Class-action lawsuit filed against officers who tear-gassed peaceful protesters near Lee monument

FILE - This Tuesday June 27, 2017 file photo shows the statue of Confederate General Robert E....
FILE - This Tuesday June 27, 2017 file photo shows the statue of Confederate General Robert E. Lee that stands in the middle of a traffic circle on Monument Avenue in Richmond, Va. Virginia Gov. Ralph Northam is expected to announce plans Thursday, June 4, 2020 for the removal of an iconic statue of Confederate Gen. Robert E. Lee from Richmond's prominent Monument Avenue. (AP Photo/Steve Helber, file)(Steve Helber | AP)
Updated: Jun. 16, 2020 at 2:53 PM EDT
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RICHMOND, Va. (WWBT) - A class-action lawsuit has been filed by a group of people who say their civil rights were violated after Richmond police officers tear-gassed peaceful protesters near the Robert. E Lee monument earlier in June.

The lawsuit is filed in connection to June 1, 2020, when police deployed tear gas on peaceful protesters before a curfew went into effect. Crowds have gathered downtown for several weeks in response to the death of George Floyd and police brutality.

The lawsuit was filed by Virginia residents Jarrod Blackwood, Megan Blackwood, Ryan Tagg, Christopher Gayler and Keenan Angel - who sue individually and on behalf of a class similarly situated individuals - and names “John/Jane Does 1-X” as defendants because the officers’ identities have not been released and it is unclear how many officers fired off tear gas.

“The force and threats of force used by the police to disperse this assembly included but were not limited to training assault rifles and other firearms on the assembly, deploying tear gas and pepper spray against the assembly, use of batons, and marching with arms and armor through the assembly area,” the lawsuit said.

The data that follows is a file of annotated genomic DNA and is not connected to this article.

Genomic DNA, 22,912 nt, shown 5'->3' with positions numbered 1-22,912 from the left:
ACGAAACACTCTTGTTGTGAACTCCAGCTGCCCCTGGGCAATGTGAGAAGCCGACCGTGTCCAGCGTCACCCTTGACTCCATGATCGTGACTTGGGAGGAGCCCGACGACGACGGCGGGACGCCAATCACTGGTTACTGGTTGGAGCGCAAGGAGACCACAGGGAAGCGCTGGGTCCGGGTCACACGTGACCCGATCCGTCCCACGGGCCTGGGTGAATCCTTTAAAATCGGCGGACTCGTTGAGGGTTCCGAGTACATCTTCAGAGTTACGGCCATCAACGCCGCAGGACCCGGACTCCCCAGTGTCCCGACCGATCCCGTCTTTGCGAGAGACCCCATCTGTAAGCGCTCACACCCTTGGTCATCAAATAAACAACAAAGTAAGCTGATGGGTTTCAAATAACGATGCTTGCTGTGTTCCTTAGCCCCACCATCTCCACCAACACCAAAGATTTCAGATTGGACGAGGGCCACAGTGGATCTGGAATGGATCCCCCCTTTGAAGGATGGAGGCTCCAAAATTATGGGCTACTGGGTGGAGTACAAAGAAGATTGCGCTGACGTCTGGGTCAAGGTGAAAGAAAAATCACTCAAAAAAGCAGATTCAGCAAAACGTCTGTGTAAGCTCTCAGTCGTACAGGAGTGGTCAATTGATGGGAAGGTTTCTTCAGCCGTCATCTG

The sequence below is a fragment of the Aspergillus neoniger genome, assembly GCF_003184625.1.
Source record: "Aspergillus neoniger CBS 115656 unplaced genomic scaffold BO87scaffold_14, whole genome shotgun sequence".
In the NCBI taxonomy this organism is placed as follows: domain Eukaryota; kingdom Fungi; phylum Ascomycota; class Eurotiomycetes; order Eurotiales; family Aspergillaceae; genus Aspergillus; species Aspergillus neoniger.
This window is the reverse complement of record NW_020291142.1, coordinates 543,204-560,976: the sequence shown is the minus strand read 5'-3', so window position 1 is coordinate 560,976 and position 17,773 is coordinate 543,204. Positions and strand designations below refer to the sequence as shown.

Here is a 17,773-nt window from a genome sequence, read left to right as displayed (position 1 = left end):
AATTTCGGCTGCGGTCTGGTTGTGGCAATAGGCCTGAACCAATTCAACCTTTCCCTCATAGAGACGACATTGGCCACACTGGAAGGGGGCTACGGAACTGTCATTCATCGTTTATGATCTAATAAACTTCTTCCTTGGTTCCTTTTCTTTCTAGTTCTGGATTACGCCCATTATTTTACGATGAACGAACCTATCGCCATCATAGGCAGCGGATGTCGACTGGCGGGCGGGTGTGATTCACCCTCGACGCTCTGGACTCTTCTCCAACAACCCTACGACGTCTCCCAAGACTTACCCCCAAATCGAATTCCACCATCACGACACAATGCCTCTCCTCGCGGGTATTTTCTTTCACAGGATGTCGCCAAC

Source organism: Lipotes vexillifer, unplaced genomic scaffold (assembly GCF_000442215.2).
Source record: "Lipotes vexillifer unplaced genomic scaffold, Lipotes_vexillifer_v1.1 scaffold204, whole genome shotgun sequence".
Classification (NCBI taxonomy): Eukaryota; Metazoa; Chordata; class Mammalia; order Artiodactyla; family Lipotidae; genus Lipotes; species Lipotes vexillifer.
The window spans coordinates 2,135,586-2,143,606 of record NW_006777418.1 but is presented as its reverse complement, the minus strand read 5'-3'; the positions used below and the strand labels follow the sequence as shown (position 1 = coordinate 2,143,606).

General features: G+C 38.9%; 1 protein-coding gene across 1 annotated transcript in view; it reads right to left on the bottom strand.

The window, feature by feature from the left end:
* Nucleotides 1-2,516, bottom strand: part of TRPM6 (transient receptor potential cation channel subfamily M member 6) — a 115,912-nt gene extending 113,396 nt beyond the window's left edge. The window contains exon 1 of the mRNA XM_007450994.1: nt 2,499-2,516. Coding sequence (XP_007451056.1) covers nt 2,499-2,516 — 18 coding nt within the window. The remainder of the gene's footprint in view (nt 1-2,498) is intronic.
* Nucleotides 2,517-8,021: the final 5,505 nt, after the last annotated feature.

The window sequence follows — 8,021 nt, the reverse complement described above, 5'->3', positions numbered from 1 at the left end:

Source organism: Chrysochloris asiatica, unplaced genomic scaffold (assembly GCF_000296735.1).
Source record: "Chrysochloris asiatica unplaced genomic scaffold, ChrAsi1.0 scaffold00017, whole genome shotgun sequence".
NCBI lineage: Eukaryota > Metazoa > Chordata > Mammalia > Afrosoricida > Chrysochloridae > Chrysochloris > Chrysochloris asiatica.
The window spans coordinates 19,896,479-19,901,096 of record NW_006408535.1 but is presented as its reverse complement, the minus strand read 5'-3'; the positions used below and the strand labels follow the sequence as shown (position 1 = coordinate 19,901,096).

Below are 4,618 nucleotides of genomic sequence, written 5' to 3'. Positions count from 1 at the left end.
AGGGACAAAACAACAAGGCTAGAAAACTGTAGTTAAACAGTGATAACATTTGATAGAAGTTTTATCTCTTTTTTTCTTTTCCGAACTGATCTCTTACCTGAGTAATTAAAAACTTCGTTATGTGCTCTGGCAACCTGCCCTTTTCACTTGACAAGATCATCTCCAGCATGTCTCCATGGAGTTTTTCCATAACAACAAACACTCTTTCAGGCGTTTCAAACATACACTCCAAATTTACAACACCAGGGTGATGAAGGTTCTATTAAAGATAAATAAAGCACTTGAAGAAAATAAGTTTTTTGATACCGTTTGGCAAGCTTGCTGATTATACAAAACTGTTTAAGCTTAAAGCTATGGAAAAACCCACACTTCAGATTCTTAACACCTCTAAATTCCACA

The suit alleges that sometime between 7:32 p.m. and 7:42 p.m. on June 1, after marching miles from Monroe Park in the city to the Robert E. Lee monument, demonstrators were stormed by members of Richmond police, who established a skirmish line along a portion of the monument traffic circle.

The suit goes on to say that the skirmish line was heavily armed, wearing body armor, masks, with assault-style weaponry and sidearms trained and pointed on the assembly.

The suit alleges that a member from the Richmond Police Department threw a tear-gas canister into the crowd, which was quickly followed by other officers as protesters were kneeling with their hands in the air chanting “hands-up don’t shoot.”

“Many remaining in the assembly were affected by the tear gas, which causes severe irritation of the skin, eyes, mouth, throat, and lungs. Others, feared injury from the police, including but not limited to the tear case. As a result, many in assembly withdrew, terminating their exercise of their First Amendment rights,” the suit went on to say.

The plaintiffs claim their first, fourth and fourteenth amendment rights were violated, as well as state-law tort claims of assault, battery and gross negligence. They are seeking "declaratory relief, compensatory damages as well as punitive and exemplary damages for the defendants’ violations of these Constitutional rights, and compensatory and punitive damages for the tortious conduct.

On the day of the incident, Richmond Police said that Chief Will Smith reviewed video footage of police officers spraying peaceful protesters in the face and apologized for the actions of the officers.

Richmond Mayor Levar Stoney also tweeted an apology regarding the incident before addressing protesters the following day.

This new class-action suit comes after the same law firm filed a separate lawsuit against the Richmond Police Department and officers involved. That lawsuit was filed just a few days following the June 1 event.

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